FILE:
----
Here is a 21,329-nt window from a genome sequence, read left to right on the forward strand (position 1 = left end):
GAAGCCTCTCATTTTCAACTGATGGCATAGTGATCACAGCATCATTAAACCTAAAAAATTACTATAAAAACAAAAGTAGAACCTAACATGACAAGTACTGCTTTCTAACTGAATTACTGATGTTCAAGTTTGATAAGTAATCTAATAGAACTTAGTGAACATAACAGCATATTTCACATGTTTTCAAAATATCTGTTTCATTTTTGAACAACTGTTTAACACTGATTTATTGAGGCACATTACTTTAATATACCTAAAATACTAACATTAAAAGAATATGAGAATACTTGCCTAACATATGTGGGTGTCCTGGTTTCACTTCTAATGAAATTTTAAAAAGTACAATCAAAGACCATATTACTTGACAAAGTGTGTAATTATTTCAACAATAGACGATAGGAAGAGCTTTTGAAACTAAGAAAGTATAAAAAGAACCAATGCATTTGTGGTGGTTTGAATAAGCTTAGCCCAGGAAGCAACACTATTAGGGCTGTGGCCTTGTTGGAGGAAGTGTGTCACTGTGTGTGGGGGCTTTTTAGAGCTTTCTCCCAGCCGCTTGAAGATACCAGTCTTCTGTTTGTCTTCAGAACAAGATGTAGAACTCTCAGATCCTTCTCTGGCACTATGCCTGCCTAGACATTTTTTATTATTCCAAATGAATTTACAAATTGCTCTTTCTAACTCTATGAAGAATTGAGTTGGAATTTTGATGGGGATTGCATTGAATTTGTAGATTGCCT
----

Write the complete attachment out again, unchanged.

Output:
Here is a 21,329-nt window from a genome sequence, read left to right on the forward strand (position 1 = left end):
GAAGCCTCTCATTTTCAACTGATGGCATAGTGATCACAGCATCATTAAACCTAAAAAATTACTATAAAAACAAAAGTAGAACCTAACATGACAAGTACTGCTTTCTAACTGAATTACTGATGTTCAAGTTTGATAAGTAATCTAATAGAACTTAGTGAACATAACAGCATATTTCACATGTTTTCAAAATATCTGTTTCATTTTTGAACAACTGTTTAACACTGATTTATTGAGGCACATTACTTTAATATACCTAAAATACTAACATTAAAAGAATATGAGAATACTTGCCTAACATATGTGGGTGTCCTGGTTTCACTTCTAATGAAATTTTAAAAAGTACAATCAAAGACCATATTACTTGACAAAGTGTGTAATTATTTCAACAATAGACGATAGGAAGAGCTTTTGAAACTAAGAAAGTATAAAAAGAACCAATGCATTTGTGGTGGTTTGAATAAGCTTAGCCCAGGAAGCAACACTATTAGGGCTGTGGCCTTGTTGGAGGAAGTGTGTCACTGTGTGTGGGGGCTTTTTAGAGCTTTCTCCCAGCCGCTTGAAGATACCAGTCTTCTGTTTGTCTTCAGAACAAGATGTAGAACTCTCAGATCCTTCTCTGGCACTATGCCTGCCTAGACATTTTTTATTATTCCAAATGAATTTACAAATTGCTCTTTCTAACTCTATGAAGAATTGAGTTGGAATTTTGATGGGGATTGCATTGAATTTGTAGATTGCCT